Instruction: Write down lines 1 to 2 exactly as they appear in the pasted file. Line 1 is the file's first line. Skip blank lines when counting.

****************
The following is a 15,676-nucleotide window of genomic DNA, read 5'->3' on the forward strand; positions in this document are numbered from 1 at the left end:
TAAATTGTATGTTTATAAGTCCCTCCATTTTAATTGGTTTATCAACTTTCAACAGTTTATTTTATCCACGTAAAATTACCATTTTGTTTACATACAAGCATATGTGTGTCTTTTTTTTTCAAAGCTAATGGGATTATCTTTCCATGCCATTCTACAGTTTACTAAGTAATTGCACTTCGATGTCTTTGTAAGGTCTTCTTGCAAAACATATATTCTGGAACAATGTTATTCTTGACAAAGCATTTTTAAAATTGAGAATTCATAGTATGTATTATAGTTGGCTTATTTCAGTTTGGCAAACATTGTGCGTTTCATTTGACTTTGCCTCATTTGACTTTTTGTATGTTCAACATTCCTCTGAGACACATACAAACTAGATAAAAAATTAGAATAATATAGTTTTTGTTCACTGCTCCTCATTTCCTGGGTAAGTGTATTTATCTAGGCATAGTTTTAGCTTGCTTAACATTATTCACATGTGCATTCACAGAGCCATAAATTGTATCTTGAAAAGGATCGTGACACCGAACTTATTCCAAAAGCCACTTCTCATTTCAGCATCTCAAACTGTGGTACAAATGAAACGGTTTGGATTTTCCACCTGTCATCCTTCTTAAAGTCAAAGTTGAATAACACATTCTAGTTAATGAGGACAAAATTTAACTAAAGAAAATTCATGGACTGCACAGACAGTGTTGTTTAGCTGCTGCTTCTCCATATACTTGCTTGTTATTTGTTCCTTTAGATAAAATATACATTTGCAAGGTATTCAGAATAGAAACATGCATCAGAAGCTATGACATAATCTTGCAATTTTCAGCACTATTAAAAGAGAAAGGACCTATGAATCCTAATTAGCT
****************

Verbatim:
The following is a 15,676-nucleotide window of genomic DNA, read 5'->3' on the forward strand; positions in this document are numbered from 1 at the left end:
TAAATTGTATGTTTATAAGTCCCTCCATTTTAATTGGTTTATCAACTTTCAACAGTTTATTTTATCCACGTAAAATTACCATTTTGTTTACATACAAGCATATGTGTGTCTTTTTTTTTCAAAGCTAATGGGATTATCTTTCCATGCCATTCTACAGTTTACTAAGTAATTGCACTTCGATGTCTTTGTAAGGTCTTCTTGCAAAACATATATTCTGGAACAATGTTATTCTTGACAAAGCATTTTTAAAATTGAGAATTCATAGTATGTATTATAGTTGGCTTATTTCAGTTTGGCAAACATTGTGCGTTTCATTTGACTTTGCCTCATTTGACTTTTTGTATGTTCAACATTCCTCTGAGACACATACAAACTAGATAAAAAATTAGAATAATATAGTTTTTGTTCACTGCTCCTCATTTCCTGGGTAAGTGTATTTATCTAGGCATAGTTTTAGCTTGCTTAACATTATTCACATGTGCATTCACAGAGCCATAAATTGTATCTTGAAAAGGATCGTGACACCGAACTTATTCCAAAAGCCACTTCTCATTTCAGCATCTCAAACTGTGGTACAAATGAAACGGTTTGGATTTTCCACCTGTCATCCTTCTTAAAGTCAAAGTTGAATAACACATTCTAGTTAATGAGGACAAAATTTAACTAAAGAAAATTCATGGACTGCACAGACAGTGTTGTTTAGCTGCTGCTTCTCCATATACTTGCTTGTTATTTGTTCCTTTAGATAAAATATACATTTGCAAGGTATTCAGAATAGAAACATGCATCAGAAGCTATGACATAATCTTGCAATTTTCAGCACTATTAAAAGAGAAAGGACCTATGAATCCTAATTAGCT